Towards solar-powered agriculture

In the past few years, solar pumps have consistently piqued the interest of various bureaucrats and politicians. The Prime Minister spoke about solar pumps from the ramparts of the Red Fort in 2016. There is no shortage of ideas which the Centre, States, civil society organisations, and enterprises are adopting to enhance penetration of solar for irrigation. But how should India proceed with this impactful technology?

Case studies

Maharashtra is solarising its agricultural feeders by installing solar power plants at the substation level, through competitive bidding. Karnataka is promoting solar pumps for existing grid-connected farmers under a net-metering regime, allowing them to generate additional income by feeding back surplus energy into the grid. In eastern States, GIZ, a German development agency, has piloted community ownership models providing water-as-a-service using solar pumps.

Despite the diversity of approaches and significant government subsidies, only about 1,42,000 pumps have been deployed till date against a target of one million pumps by 2021. Such limited demand, in a country with 132 million farmers and 28 million existing irrigation pumps, calls for a reflection on existing deployment approaches.

In India, 53% of the net-sown area is still rain-fed. Solar pumps hold potential to enhance irrigation access, advance low-carbon agriculture, reduce the burden of rising electricity subsidies, and improve the resilience of farmers against a changing climate. But farmers’ perspectives have to be considered and the local context appreciated when deploying the technology to maximise economic returns.

What can be done

At the Council on Energy, Environment and Water (CEEW), we have published three new research studies. I propose seven takeaways for the government to consider while promoting solar for irrigation. First, target marginal farmers with smaller solar pumps, particularly in areas with good groundwater development potential. Our research, based on a recent primary survey of 1,600 farmers in Uttar Pradesh, revealed that close to 60% of marginal farmers relied on buying water, the costliest option for irrigation, or on renting pumps to meet their needs.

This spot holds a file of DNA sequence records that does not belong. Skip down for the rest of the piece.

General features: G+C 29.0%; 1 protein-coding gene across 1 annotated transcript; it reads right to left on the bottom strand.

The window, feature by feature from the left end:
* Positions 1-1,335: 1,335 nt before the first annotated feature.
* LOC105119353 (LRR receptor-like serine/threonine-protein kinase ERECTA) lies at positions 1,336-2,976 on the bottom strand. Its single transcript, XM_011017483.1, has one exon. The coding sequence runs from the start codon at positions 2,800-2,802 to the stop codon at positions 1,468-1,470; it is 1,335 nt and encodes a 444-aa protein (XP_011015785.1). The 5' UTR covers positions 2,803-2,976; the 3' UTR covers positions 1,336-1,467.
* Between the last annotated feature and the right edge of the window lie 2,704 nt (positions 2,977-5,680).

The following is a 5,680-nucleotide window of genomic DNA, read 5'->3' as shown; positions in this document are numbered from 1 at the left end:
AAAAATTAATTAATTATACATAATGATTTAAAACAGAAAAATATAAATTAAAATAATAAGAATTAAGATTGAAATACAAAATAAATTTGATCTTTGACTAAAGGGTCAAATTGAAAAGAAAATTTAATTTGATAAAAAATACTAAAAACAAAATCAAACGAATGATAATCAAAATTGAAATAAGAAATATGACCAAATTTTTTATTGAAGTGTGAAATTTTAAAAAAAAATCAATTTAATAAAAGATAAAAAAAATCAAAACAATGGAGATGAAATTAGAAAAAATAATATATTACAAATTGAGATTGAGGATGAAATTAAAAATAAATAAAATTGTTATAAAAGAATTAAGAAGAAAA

Second, couple solar pump deployment with micro-irrigation and water harvesting interventions at the farm and community levels. While lack of irrigation is a major bottleneck, 30% of farmers reported limited water availability for irrigation as a challenge.

Third, focus on technology demonstration and deploy at least five solar pumps in each block of the country. CEEW research suggests that such efforts could have a profound effect on farmers’ willingness to adopt solar pumps and spur bottom-up demand.

Fourth, in regions with already good penetration of electric pumps, prefer feeder solarisation through competitive bidding over solarisation of individual pumps. A comparative economic analysis finds that solarising individual grid-connected pumps is the costliest approach for the government to expand irrigation cover, while not being the most attractive option for farmers.

Fifth, in regions with prevailing local water markets, promote community-owned solar pumps. CEEW research finds that while joint ownership drew interest from 20% of farmers, close to 80% of them were interested in buying water from a community-owned or enterprise-owned solar pump at competitive prices.

Sixth, encourage sharing of solar pumps among farmers through farmer extension programmes. Given zero marginal cost of pumping with solar, water sharing, already a prevalent practice in many parts of the country, helps put a marginal price to the water.

Seventh, provide interest-subsidy to farmers combined with reduced capital subsidy to enable large-scale deployment of solar pumps in a shorter span of time. Such an approach would cover a greater number of farmers, helping them reap the benefits of solar pumps sooner, and increase overall returns to the economy.

Guided by on-ground experiences and an expanding body of research, the government should continuously improve and innovate its support mechanisms on solar for irrigation. India must exploit the potential of this decentralised technology to achieve the dual national targets of 100 GW of solar and doubling farmers income by 2022 — setting a world-class example of greening the economy and overcoming its developmental challenges, simultaneously.

Abhishek Jain is a Senior Programme Lead at the CEEW, an independent not-for-profit policy research organisation. Email:

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Printable version | Mar 1, 2021 6:45:23 AM |

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